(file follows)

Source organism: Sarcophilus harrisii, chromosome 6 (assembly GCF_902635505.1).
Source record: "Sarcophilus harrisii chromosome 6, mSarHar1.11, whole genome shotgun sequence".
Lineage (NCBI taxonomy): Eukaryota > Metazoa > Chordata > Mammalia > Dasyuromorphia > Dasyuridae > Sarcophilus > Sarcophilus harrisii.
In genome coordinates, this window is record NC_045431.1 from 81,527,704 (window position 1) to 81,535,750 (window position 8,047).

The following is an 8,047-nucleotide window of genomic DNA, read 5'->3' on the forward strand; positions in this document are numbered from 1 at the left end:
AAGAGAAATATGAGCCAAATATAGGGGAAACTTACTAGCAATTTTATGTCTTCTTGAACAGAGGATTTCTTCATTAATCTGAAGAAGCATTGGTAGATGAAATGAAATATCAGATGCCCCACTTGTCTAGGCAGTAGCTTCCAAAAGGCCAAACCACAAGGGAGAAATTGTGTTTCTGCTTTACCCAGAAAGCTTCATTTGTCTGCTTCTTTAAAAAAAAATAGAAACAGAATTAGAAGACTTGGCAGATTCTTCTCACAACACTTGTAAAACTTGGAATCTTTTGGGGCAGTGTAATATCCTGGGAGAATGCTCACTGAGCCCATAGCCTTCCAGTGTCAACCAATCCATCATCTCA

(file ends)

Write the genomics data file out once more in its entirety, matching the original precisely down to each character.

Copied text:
Source organism: Sarcophilus harrisii, chromosome 6 (assembly GCF_902635505.1).
Source record: "Sarcophilus harrisii chromosome 6, mSarHar1.11, whole genome shotgun sequence".
Lineage (NCBI taxonomy): Eukaryota > Metazoa > Chordata > Mammalia > Dasyuromorphia > Dasyuridae > Sarcophilus > Sarcophilus harrisii.
In genome coordinates, this window is record NC_045431.1 from 81,527,704 (window position 1) to 81,535,750 (window position 8,047).

The following is an 8,047-nucleotide window of genomic DNA, read 5'->3' on the forward strand; positions in this document are numbered from 1 at the left end:
AAGAGAAATATGAGCCAAATATAGGGGAAACTTACTAGCAATTTTATGTCTTCTTGAACAGAGGATTTCTTCATTAATCTGAAGAAGCATTGGTAGATGAAATGAAATATCAGATGCCCCACTTGTCTAGGCAGTAGCTTCCAAAAGGCCAAACCACAAGGGAGAAATTGTGTTTCTGCTTTACCCAGAAAGCTTCATTTGTCTGCTTCTTTAAAAAAAAATAGAAACAGAATTAGAAGACTTGGCAGATTCTTCTCACAACACTTGTAAAACTTGGAATCTTTTGGGGCAGTGTAATATCCTGGGAGAATGCTCACTGAGCCCATAGCCTTCCAGTGTCAACCAATCCATCATCTCA